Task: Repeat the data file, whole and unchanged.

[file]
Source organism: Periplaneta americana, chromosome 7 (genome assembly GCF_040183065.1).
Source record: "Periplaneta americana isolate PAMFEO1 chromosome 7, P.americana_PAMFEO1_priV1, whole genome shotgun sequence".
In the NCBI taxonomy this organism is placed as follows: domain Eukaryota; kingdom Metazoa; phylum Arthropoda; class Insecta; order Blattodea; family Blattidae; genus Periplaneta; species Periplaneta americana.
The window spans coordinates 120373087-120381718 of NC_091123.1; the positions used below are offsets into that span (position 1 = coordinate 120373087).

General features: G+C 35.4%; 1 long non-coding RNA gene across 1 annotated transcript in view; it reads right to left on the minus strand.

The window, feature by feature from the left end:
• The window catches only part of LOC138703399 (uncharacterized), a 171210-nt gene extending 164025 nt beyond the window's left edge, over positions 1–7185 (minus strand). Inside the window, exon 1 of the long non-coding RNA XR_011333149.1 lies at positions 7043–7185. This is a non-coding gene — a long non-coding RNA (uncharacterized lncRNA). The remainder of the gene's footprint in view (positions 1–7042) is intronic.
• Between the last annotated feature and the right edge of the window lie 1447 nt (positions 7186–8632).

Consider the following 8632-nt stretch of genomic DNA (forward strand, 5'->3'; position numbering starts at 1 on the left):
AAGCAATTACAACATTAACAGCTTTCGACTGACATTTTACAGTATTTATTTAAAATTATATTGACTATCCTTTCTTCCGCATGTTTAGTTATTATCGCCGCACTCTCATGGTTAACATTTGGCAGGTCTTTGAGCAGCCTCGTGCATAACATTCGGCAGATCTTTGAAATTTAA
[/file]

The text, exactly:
Source organism: Periplaneta americana, chromosome 7 (genome assembly GCF_040183065.1).
Source record: "Periplaneta americana isolate PAMFEO1 chromosome 7, P.americana_PAMFEO1_priV1, whole genome shotgun sequence".
In the NCBI taxonomy this organism is placed as follows: domain Eukaryota; kingdom Metazoa; phylum Arthropoda; class Insecta; order Blattodea; family Blattidae; genus Periplaneta; species Periplaneta americana.
The window spans coordinates 120373087-120381718 of NC_091123.1; the positions used below are offsets into that span (position 1 = coordinate 120373087).

General features: G+C 35.4%; 1 long non-coding RNA gene across 1 annotated transcript in view; it reads right to left on the minus strand.

The window, feature by feature from the left end:
• The window catches only part of LOC138703399 (uncharacterized), a 171210-nt gene extending 164025 nt beyond the window's left edge, over positions 1–7185 (minus strand). Inside the window, exon 1 of the long non-coding RNA XR_011333149.1 lies at positions 7043–7185. This is a non-coding gene — a long non-coding RNA (uncharacterized lncRNA). The remainder of the gene's footprint in view (positions 1–7042) is intronic.
• Between the last annotated feature and the right edge of the window lie 1447 nt (positions 7186–8632).

Consider the following 8632-nt stretch of genomic DNA (forward strand, 5'->3'; position numbering starts at 1 on the left):
AAGCAATTACAACATTAACAGCTTTCGACTGACATTTTACAGTATTTATTTAAAATTATATTGACTATCCTTTCTTCCGCATGTTTAGTTATTATCGCCGCACTCTCATGGTTAACATTTGGCAGGTCTTTGAGCAGCCTCGTGCATAACATTCGGCAGATCTTTGAAATTTAA